As I watched the dignitaries from the three branches of government coming to be seated for the inauguration, the members of Congress and the Senate, justices of the Supreme Court, and some of the prospective cabinet secretaries the audacity of the moment was unmistakable: the new black president will be accompanied by only one black justice, the widely despised Clarence Thomas, and one black senator, Roland Burris, Senator Obama's briefly contentious replacement nominated by the impeached Illinois Governor. The contrast between the white faces of power and the colorful sea of people, estimated at nearly two million who stretched for two miles over the Washington Mall and all across the capital, was palpable.

The two images underscore the symbolic significance of this moment that American history had turned, if not a new chapter, at least a new page. The festive crowds had turned out to witness history, to celebrate history, for their rendezvous with history. Their ecstasy on the mall and across the nation was as infectious as it was intense, almost unprecedented and not seen in the inaugurations of any of President Obama's immediate predecessors. That did not stop the pundits from trying to find parallels in past inaugurations, many settling on the mystique of John F. Kennedy, another youthful president with a beautiful family, and much promise. Indeed, for Matt Bai, the inauguration of President Obama marks the end of "America's 50-year quest to find a truly transformational leader" a la Kennedy.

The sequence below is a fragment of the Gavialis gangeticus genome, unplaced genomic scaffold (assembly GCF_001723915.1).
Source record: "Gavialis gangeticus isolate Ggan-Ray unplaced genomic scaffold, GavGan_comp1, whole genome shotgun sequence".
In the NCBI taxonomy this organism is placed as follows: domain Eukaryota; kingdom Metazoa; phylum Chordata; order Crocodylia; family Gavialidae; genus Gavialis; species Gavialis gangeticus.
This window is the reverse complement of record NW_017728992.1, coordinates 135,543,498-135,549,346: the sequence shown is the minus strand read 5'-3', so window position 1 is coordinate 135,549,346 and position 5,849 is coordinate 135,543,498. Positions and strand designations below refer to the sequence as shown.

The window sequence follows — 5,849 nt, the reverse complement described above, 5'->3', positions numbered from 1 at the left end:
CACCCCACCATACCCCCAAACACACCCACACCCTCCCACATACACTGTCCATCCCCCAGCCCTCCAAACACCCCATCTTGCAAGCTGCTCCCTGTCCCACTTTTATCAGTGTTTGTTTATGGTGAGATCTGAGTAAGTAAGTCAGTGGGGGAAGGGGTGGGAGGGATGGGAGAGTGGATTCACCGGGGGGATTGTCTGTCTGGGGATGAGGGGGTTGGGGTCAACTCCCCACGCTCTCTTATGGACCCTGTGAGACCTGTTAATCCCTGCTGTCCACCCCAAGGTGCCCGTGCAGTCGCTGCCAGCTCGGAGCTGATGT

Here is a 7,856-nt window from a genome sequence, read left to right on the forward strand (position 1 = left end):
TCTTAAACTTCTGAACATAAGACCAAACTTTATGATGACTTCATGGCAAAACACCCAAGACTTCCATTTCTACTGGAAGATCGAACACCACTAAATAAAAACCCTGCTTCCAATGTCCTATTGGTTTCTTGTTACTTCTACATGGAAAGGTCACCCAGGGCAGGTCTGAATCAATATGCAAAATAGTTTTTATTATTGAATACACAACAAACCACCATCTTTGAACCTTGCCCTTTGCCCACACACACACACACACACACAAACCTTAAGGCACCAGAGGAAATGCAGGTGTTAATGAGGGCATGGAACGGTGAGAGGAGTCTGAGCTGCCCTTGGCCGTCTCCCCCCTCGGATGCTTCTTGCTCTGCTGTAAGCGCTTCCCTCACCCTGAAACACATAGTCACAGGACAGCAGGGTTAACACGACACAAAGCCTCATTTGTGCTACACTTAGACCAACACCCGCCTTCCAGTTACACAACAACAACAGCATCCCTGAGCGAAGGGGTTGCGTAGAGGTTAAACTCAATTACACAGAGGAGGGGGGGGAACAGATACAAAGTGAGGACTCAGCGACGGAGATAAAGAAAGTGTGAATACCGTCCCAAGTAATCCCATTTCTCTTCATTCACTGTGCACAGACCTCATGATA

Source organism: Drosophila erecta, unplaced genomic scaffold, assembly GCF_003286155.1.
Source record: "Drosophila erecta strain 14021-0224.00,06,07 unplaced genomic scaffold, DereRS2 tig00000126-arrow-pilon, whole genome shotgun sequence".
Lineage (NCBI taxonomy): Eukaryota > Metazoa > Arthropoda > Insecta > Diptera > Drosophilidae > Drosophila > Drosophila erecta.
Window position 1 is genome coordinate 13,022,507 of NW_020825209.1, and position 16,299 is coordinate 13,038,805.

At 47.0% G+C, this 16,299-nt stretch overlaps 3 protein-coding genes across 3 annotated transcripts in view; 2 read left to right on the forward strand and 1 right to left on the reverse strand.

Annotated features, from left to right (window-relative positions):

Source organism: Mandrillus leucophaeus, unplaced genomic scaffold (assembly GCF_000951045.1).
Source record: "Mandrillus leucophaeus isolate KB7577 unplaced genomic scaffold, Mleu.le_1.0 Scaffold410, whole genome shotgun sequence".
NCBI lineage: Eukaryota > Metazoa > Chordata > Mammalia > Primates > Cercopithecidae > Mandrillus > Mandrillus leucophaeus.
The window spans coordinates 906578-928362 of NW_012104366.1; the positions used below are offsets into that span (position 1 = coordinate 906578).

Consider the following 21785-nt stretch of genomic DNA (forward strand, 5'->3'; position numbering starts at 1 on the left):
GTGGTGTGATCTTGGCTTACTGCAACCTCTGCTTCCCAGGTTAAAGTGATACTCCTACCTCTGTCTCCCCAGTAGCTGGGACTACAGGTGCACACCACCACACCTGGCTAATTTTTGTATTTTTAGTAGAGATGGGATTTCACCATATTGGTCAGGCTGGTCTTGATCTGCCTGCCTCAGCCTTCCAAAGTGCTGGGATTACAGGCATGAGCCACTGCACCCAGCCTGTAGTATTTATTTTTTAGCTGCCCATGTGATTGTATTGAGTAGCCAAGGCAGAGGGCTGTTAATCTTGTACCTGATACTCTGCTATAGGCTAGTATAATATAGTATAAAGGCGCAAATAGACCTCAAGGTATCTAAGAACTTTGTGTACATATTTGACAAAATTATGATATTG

It is easy to be cynical about such theatrical political events as the inauguration, the ritualized performance in the American transfer of power. The claims trotted by pundits and the new president express the typical bombast of American exceptionalism. Writing yesterday, the astute British journalist,